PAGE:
All Work and No Play...: FS Reprint

January 06, 2011

I wrote the following for my ďStorm FrontĒ article for ďFighting SpiritĒ Magazine, back in August, and it is being reproduced with permission from Uncooked Media Ltd.

I often get asked if I have any regrets about my wrestling career, and most specifically do I regret never winning a World Title. I always answer that I am very happy with the way my career turned out and that winning a World Title was never a goal of mine so I donít really have any regrets. That is for the most part true; I achieved more than I ever set out to achieve in this business, and Iím likely one of the few that managed to get in, and get out of the business, with their health, their marriage, and their finances intact.

That being said there are a few minor things that would have been cool additions to my wrestling career had I been able to mange them. I do wish I would have had an official WrestleMania match, and I would have also loved to have worked with Bret Hart and Shawn Michaels, during my career. The other slight regret is the one I want to talk about this month because I want to use it to offer a piece of advice to young wrestlers out there.

When I first broke in I said I wanted to wrestle in as many provinces, states, and countries as I could during my career. I thought it would be great to wrestle around the world and see as many places as possible while pursuing my wrestling career. I have wrestled in 9 of the 10 Canadian provinces, as well as 49 of the American 50 States. I have visited and wrestled in 10 Countries across four Continents. My Country list would have been much greater had I remained on the road with WWE a year or two longer as I retired just when WWE started touring extensively World wide again in 2005.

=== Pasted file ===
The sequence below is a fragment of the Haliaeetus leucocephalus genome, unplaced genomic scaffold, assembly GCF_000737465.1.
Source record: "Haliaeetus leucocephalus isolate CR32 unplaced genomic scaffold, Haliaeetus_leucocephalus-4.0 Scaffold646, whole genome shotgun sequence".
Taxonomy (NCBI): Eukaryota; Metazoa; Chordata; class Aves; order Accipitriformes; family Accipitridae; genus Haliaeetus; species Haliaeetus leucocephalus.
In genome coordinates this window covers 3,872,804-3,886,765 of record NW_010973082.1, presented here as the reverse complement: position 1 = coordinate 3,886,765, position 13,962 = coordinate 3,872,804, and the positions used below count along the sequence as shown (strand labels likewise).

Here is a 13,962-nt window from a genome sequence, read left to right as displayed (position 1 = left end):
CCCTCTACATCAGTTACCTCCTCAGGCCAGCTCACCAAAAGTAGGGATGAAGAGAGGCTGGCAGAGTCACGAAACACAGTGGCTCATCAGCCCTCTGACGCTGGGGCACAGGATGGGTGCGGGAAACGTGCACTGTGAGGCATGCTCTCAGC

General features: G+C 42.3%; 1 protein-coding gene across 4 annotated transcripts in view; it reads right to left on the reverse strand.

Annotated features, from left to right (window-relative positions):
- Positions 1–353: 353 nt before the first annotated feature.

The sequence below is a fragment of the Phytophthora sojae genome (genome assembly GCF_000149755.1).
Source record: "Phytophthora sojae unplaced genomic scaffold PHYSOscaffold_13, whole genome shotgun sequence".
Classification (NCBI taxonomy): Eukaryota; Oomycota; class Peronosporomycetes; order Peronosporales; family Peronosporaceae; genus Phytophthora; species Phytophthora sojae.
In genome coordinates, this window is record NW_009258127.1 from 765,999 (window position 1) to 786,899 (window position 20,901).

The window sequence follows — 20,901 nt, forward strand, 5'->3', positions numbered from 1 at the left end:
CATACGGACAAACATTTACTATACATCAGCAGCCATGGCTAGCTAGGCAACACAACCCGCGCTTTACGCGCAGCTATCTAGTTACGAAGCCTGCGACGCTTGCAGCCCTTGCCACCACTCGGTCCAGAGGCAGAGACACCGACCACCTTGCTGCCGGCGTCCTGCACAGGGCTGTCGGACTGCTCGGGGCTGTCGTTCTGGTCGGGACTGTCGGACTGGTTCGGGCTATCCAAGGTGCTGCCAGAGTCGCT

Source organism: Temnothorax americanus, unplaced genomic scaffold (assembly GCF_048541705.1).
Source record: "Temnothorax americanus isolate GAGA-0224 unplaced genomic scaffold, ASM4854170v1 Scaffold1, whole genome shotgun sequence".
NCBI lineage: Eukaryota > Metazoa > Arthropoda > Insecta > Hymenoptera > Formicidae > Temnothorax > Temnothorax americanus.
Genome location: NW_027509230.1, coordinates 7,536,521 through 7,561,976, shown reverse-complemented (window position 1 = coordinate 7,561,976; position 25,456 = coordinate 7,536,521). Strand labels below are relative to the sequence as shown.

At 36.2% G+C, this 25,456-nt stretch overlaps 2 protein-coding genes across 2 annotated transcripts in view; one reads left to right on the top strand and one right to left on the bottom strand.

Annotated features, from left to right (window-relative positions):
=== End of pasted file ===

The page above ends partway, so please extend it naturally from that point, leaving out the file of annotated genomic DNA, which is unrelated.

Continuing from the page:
Still 10 Countries World wide is nothing to sneeze at and I was very fortunate to wrestle in: Canada, The US, Japan, Austria, Germany, England, Lebanon, Australia, Korea, and India. The problem is despite visiting 10 Countries, 49 States, and 9 Provinces; I saw very little while visiting those places and that is my regret.

So my advice to young wrestlers out there is, donít just focus on the trees, take time out to realize you are in a forest and enjoy the experience. I was so focused on my career and the matches I was having that I almost never took time out to enjoy where I was, and looking back I donít really remember the matches, I remember the few times I did go out and experience my surroundings, and I do very much regret not experiencing more.

In North America alone I missed so many opportunities to see the sites. I worked in New York City countless times, yet have never seen the Statue of Liberty. Iíve wrestled in Rapid City, SD and chose to go to the gym, rather than drive the 40 minutes to see Mount Rushmore. Iíve been to Memphis, and never visited Graceland. I wrestled in Las Vegas, and never walked down the strip, I even worked in Hawaii twice yet never stayed long enough to see the beach.